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Wednesday's Mini-Report, 1.9.19

01/09/19 05:30PM

Today's edition of quick hits:

* Only of concern to people who eat food: "The ongoing federal government shutdown has stopped most food safety inspections, but the Food and Drug Administration is planning to resume at least some of them. To do it, the agency will have to force furloughed workers to come back without pay."

* Rosenstein: "Deputy Attorney General Rod Rosenstein, who had been overseeing the special counsel investigation, plans to step down after Robert Mueller finishes his work, according to administration officials familiar with his thinking."

* He probably doesn't have the authority to do this: "In the midst of a government shutdown, President Trump has threatened to cut off federal emergency aid to California for forest fires.... It is unclear, based on the tweet's wording, if Trump already directed the Federal Emergency Management Agency to withhold funds or if he would be doing so."

* Upping the pressure on the shutdown: "Senate Democrats voted down a Middle East policy bill on Tuesday evening in protest over the government shutdown, and may soon vote again to block Senate Majority Leader Mitch McConnell's agenda if the funding lapse persists."

* Formalizing what we knew would happen: "President Donald Trump has formally nominated Andrew Wheeler to be EPA administrator, cementing the no-nonsense former attorney as his pick to carry out his deregulatory agenda, the White House announced today."

* I could've sworn we were told tax cuts would pay for themselves: "The federal budget deficit continued to rise in the first quarter of fiscal 2019 and is on pace to top $1 trillion for the year, as President Trump's signature tax cuts continue to reduce corporate tax revenue, data released Tuesday shows."

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Image: TOPSHOT-US-POLITICS-ELECTIONS-TRUMP

In new 'temper tantrum,' Trump literally walks away from negotiating table

01/09/19 04:35PM

Following Donald Trump's Oval Office address last night, congressional Democratic leaders explained, "We don't govern by temper tantrum. No president should pound the table and demand he gets his way or else the government shuts down."

Perhaps the president missed the remarks, because this afternoon, during brief White House talks about re-opening the government, Trump threw a tantrum, pounded the table, and demanded he get his way or the shutdown would continue,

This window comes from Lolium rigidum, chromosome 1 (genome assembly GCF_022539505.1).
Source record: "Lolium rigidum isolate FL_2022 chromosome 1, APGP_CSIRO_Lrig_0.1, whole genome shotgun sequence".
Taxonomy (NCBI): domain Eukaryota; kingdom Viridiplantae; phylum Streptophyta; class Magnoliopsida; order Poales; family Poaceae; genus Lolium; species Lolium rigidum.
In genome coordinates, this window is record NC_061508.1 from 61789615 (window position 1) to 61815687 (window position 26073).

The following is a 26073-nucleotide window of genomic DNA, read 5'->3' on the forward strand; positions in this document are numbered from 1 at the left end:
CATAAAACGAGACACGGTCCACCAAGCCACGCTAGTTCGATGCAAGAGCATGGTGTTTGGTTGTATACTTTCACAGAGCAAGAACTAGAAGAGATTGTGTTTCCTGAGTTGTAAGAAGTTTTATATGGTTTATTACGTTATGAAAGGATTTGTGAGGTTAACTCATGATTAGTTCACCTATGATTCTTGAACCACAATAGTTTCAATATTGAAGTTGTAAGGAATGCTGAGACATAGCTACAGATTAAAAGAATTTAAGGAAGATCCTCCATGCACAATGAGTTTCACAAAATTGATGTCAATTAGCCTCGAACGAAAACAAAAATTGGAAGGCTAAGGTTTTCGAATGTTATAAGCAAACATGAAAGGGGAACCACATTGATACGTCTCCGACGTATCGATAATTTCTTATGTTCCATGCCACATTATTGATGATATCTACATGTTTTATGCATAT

President Donald Trump abruptly walked out of a closed-door meeting with congressional leaders Wednesday in the White House Situation Room after Speaker Nancy Pelosi, D-Calif., said she wouldn't fund his border wall if he ended a government shutdown first.

"She said 'No,'" Senate Minority Leader Chuck Schumer, D-N.Y., said, adding that Trump slammed the table. "He said, 'Then we have nothing to discuss' ...He just walked out of the meeting."

Echoing last night's message, Schumer also told reporters, "Again we saw a temper tantrum because he couldn't get his way."

We don't have to wonder whether Schumer's version of events is true: after literally walking away from the negotiating table, the president turned to Twitter and largely confirmed the Democratic senator's version of events.

Vice President Mike Pence soon after spoke to reporters, and fleshed out the White House's position. That was useful, in a way, though Pence's perspective was quite odd.

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Image: President Trump Signs Executive Order In Oval Office

The common thread tying together Trump's troubles: rampant incompetence

01/09/19 12:55PM

Donald Trump hasn't changed much since taking office, but the structure surrounding the president has evolved more than once. The latest iteration of conditions in the White House appears designed to allow Trump to feel less constrained than he's been.

The New Yorker's Susan Glasser recently published a report on the Republican's habit of getting in his own way.

This is likely to happen even more in the coming months, because of another one of the key events of the past year: Trump's firing of his top officials, including Tillerson, the White House chief of staff John Kelly, and the national-security adviser H. R. McMaster, and replacing them with hard-liners more willing to accept Trump's positions.